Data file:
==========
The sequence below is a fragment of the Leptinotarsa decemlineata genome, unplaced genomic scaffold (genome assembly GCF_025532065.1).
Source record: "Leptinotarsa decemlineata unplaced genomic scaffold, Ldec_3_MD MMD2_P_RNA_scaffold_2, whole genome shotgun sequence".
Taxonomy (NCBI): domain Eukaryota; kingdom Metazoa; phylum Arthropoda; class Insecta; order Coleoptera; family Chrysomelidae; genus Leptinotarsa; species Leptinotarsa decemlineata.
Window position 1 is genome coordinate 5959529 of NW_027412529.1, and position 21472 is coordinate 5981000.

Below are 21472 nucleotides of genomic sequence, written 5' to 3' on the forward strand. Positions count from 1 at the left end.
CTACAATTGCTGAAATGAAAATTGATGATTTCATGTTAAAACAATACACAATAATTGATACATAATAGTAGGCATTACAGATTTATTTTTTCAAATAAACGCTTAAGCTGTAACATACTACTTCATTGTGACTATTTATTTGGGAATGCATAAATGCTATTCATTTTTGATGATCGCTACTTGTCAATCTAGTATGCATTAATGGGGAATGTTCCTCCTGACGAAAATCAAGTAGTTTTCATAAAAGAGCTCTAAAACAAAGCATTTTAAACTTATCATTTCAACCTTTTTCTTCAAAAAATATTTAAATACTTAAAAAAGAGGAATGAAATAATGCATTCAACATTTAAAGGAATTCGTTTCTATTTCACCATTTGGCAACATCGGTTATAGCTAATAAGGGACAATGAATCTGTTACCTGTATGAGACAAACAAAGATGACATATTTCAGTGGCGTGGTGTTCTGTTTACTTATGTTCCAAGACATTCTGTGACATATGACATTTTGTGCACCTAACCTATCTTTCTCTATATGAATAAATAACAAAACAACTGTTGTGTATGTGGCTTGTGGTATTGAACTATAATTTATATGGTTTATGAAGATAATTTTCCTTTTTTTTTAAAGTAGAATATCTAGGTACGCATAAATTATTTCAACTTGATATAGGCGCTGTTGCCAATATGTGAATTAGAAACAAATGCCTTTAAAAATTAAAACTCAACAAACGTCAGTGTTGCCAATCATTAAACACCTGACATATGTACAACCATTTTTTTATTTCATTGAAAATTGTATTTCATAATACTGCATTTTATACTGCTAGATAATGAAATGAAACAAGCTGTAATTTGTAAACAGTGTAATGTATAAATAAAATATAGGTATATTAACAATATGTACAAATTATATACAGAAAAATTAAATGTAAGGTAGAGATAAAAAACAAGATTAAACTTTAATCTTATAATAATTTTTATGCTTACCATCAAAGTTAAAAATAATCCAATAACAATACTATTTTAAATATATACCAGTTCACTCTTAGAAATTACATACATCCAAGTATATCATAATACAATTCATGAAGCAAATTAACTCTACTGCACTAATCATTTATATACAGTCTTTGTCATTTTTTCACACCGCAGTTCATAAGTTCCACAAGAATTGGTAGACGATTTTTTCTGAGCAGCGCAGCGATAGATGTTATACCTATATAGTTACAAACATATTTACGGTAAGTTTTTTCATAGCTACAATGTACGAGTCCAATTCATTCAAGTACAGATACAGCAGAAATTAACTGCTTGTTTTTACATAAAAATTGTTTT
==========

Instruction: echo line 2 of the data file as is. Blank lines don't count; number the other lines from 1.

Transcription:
Source record: "Leptinotarsa decemlineata unplaced genomic scaffold, Ldec_3_MD MMD2_P_RNA_scaffold_2, whole genome shotgun sequence".